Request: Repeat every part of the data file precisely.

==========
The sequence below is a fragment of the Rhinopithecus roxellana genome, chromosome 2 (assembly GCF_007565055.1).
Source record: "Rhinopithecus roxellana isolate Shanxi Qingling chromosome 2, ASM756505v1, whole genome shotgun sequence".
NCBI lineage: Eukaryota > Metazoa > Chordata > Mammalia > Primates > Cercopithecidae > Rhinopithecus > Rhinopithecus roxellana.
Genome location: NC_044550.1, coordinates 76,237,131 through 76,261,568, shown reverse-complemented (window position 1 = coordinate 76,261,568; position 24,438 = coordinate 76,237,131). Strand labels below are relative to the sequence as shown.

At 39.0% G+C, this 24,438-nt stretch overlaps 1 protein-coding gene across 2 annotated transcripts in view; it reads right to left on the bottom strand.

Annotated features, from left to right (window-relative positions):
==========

The sequence below is a fragment of the Rhinopithecus roxellana genome, chromosome 2 (assembly GCF_007565055.1).
Source record: "Rhinopithecus roxellana isolate Shanxi Qingling chromosome 2, ASM756505v1, whole genome shotgun sequence".
NCBI lineage: Eukaryota > Metazoa > Chordata > Mammalia > Primates > Cercopithecidae > Rhinopithecus > Rhinopithecus roxellana.
Genome location: NC_044550.1, coordinates 76,237,131 through 76,261,568, shown reverse-complemented (window position 1 = coordinate 76,261,568; position 24,438 = coordinate 76,237,131). Strand labels below are relative to the sequence as shown.

At 39.0% G+C, this 24,438-nt stretch overlaps 1 protein-coding gene across 2 annotated transcripts in view; it reads right to left on the bottom strand.

Annotated features, from left to right (window-relative positions):